Age of aquaponics dawns on Namibia

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Windhoek

The worst water crisis ever facing the City of Windhoek saw the launch of the Namibia Future Farming Trust’s third aquaponics growing centre at Dagbreek School for the Intellectually Impaired in Windhoek last week.

With it came great enthusiasm to establish this ingenious way of farming countrywide.

A donation of more than N$2 million by the Finish Embassy and contributions by various other sponsors got the aquaponics ball rolling last year. Since then three growing centres have been established in Windhoek.

Aquaponic cultivation method is a combination of aquaculture (fish farming) and hydroponics (soilless plant culture) in a closed system. In aquaponics, the nutrient-rich water that results from raising fish provides a source of natural fertiliser for the growing plants and the system uses 90 percent less water than traditional farming methods.

Namibia’s potential for crop production is severely limited by climatic and soil conditions, as well as its scarce water resources. The expected human population growth, and increased urbanisation rate in Namibia call for preventative measures now.

Innovative farming techniques, such as demonstrated by the aquaponics projects, can significantly contribute towards food security, alleviate poverty and provide income opportunities in Namibia on an environmentally sustainable basis.

The NFFT’s quest is to research and find solutions to uplift the quality of life of people burdened by poverty, malnutrition, poor education and limited income opportunities.

Finnish Ambassador Anne Saloranta told Farmers Forum that aquaponics could be an effective weapon in the battle against climate change, food insecurity and malnutrition. The Finnish project implemented last year, in conjunction with the NFFT, worth over N$2 million is called the ‘Aquaponics for Improved Nutrition and Employment’.

According to the Food and Agriculture Organisation (FAO) of the United Nations (UN) 42.3 percent of Namibians are undernourished.

The chairperson of NFFT, Johan de Waal, pointed out that according to Nutrition Action Group’s 2013 Namibian Demographic Health Survey (NDHS), 26% of under-five children are stunted, 8% are severely stunted, 13% are underweight and 6% are wasted.

“Children who are stunted become less productive adults with lower earning capacity over their lifetime than children who are not stunted,” he remarked.

The collaboration between NFFT and the Finnish Embassy Fund for Local Cooperation seeks solutions towards the eradication of malnutrition and poverty and has identified aquaponics as a farming technique that can significantly contribute towards this goal.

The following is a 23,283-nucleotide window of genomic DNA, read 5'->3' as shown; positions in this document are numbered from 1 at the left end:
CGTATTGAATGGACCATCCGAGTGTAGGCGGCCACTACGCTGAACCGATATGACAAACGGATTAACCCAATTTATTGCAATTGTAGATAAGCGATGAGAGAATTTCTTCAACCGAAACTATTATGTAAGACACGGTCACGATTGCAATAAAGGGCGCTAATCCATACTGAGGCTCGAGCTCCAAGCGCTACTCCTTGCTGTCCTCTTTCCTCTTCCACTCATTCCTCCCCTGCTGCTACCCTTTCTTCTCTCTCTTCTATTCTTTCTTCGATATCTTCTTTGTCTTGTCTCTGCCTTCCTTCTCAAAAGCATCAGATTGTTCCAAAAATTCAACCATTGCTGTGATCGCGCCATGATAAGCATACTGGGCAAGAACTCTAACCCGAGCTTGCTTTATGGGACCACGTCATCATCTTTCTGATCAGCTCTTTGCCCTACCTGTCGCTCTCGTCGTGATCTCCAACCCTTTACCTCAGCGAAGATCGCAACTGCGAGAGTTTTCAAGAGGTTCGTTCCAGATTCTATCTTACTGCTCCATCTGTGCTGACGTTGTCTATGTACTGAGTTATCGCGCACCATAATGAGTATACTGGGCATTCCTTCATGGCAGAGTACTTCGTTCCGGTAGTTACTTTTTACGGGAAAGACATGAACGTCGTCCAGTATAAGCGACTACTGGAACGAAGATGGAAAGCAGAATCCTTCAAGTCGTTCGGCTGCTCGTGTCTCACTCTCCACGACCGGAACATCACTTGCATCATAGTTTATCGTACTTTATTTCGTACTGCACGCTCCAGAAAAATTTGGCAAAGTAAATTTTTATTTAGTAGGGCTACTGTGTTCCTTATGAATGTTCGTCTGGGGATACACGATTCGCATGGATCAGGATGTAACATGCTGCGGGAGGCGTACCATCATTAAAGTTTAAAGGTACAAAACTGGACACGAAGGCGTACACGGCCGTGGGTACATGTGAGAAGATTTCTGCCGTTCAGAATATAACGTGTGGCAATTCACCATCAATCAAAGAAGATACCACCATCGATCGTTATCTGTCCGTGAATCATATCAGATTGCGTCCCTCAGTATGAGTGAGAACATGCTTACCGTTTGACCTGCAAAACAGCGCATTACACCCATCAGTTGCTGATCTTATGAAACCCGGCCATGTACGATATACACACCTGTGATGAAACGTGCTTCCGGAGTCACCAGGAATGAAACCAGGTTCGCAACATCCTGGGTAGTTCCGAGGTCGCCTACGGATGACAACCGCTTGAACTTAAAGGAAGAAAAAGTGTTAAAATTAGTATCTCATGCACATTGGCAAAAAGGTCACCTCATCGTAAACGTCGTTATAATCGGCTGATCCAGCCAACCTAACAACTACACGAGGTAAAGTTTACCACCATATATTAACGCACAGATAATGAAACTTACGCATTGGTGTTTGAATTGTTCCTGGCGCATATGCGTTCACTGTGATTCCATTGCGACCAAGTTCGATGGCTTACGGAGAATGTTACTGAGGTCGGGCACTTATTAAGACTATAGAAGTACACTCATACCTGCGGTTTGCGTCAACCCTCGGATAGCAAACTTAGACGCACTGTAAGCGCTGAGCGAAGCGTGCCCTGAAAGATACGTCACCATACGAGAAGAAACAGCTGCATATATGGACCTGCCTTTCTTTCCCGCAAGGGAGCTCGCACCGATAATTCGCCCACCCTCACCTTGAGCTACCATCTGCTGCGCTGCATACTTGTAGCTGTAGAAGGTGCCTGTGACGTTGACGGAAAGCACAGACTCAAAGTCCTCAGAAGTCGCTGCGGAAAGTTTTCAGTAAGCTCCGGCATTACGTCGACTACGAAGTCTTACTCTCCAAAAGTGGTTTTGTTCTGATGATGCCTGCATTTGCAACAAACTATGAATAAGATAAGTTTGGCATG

With aquaponics, plants grow faster and in less space, and because fresh nutrients continually brought to the plants roots in a very accessible form there is less need for the plant to expend valuable energy ‘mining’ for nutrients. Also there is less root ‘competition’. Hence plants grow faster and often need half the space than in soil-based gardening.

 

Aquaponics also take local food cultivation to a new level. In a world where our average fruits and vegetables travel thousands of kilometres to reach us, it offers fresh, organic, and nutritious food at our fingertips. No more talking about food miles, now we’re talking food feet, the NFFT says.

Aquaponics is scalable. In urban environments where space is a valuable commodity, it can come in all shapes and sizes. You can have a small system that fits on your desk or inhabits a windowsill, or a full greenhouse-scale system, all the way up to commercial-scale urban farms that occupy under-utilised land and warehouses.

Aquaponics is energy efficient. In an intelligently built and ideal system the only energy input is one water pump, or air pump, that ultimately provides lots of fresh food and protein.

In a day and age where it takes ten calories of fossil fuel to get one 1 calorie of food aquaponics saves water. It generally uses 90% less water than soil-based agriculture, because the water recirculates within the system rather than seeps away.

The only water loss is through evaporation and transpiration from plant leaves. In a world of declining water resources, this is intelligent farming.

Aquaponics saves time. Although it may seem intimidating and technical at first, truly aquaponics is simple once you understand the basics. It also has the advantage of being a self-regulating system, where changes in certain elements like an increase in fish waste (as the fish grow larger) are buffered by others (like the plants ability to uptake more nutrient as the plants grow or more plants are added).

Finally, because it is a recirculating system and a soilless method, that means you don’t have to worry about digging, weeding, and time spent watering.

Aquaponics method is purely organic. As the plants consume the nutrients, they help to purify the water that the fish live in. A natural microbial process in the grow media (which works as a bio-filter) will keep both fish and plants healthy. This creates a sustainable ecosystem where both plants and fish can thrive.

Aquaponics lends itself as the ideal technology to be implemented in Namibia, as it requires very little water and space, no specific location, no fertilisers and no high level of skill to learn its method, yet it can produce a significantly higher yield than conventional crop production.

Thus the concept is very versatile and can be applied in community projects or on domestic scale for personal consumption and can be maintained by the very young, the elderly and even physically impaired individuals.

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